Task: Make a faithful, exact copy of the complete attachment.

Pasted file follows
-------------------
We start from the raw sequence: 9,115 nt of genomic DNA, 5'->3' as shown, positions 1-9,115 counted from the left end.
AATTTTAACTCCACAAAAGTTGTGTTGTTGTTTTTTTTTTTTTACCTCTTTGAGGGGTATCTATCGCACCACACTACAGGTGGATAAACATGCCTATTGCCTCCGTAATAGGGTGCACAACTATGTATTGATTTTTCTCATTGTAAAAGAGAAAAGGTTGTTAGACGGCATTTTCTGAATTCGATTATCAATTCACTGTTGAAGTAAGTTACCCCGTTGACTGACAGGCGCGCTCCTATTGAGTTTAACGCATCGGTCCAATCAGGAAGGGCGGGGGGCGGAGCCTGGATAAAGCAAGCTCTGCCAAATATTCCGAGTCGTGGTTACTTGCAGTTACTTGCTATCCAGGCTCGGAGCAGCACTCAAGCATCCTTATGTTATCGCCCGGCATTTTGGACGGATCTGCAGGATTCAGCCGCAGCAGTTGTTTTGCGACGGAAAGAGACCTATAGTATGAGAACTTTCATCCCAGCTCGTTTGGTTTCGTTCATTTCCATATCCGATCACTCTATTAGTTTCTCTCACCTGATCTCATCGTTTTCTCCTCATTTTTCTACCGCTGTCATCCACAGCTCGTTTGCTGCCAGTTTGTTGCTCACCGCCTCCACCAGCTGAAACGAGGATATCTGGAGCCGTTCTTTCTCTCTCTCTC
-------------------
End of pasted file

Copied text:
We start from the raw sequence: 9,115 nt of genomic DNA, 5'->3' as shown, positions 1-9,115 counted from the left end.
AATTTTAACTCCACAAAAGTTGTGTTGTTGTTTTTTTTTTTTTACCTCTTTGAGGGGTATCTATCGCACCACACTACAGGTGGATAAACATGCCTATTGCCTCCGTAATAGGGTGCACAACTATGTATTGATTTTTCTCATTGTAAAAGAGAAAAGGTTGTTAGACGGCATTTTCTGAATTCGATTATCAATTCACTGTTGAAGTAAGTTACCCCGTTGACTGACAGGCGCGCTCCTATTGAGTTTAACGCATCGGTCCAATCAGGAAGGGCGGGGGGCGGAGCCTGGATAAAGCAAGCTCTGCCAAATATTCCGAGTCGTGGTTACTTGCAGTTACTTGCTATCCAGGCTCGGAGCAGCACTCAAGCATCCTTATGTTATCGCCCGGCATTTTGGACGGATCTGCAGGATTCAGCCGCAGCAGTTGTTTTGCGACGGAAAGAGACCTATAGTATGAGAACTTTCATCCCAGCTCGTTTGGTTTCGTTCATTTCCATATCCGATCACTCTATTAGTTTCTCTCACCTGATCTCATCGTTTTCTCCTCATTTTTCTACCGCTGTCATCCACAGCTCGTTTGCTGCCAGTTTGTTGCTCACCGCCTCCACCAGCTGAAACGAGGATATCTGGAGCCGTTCTTTCTCTCTCTCTC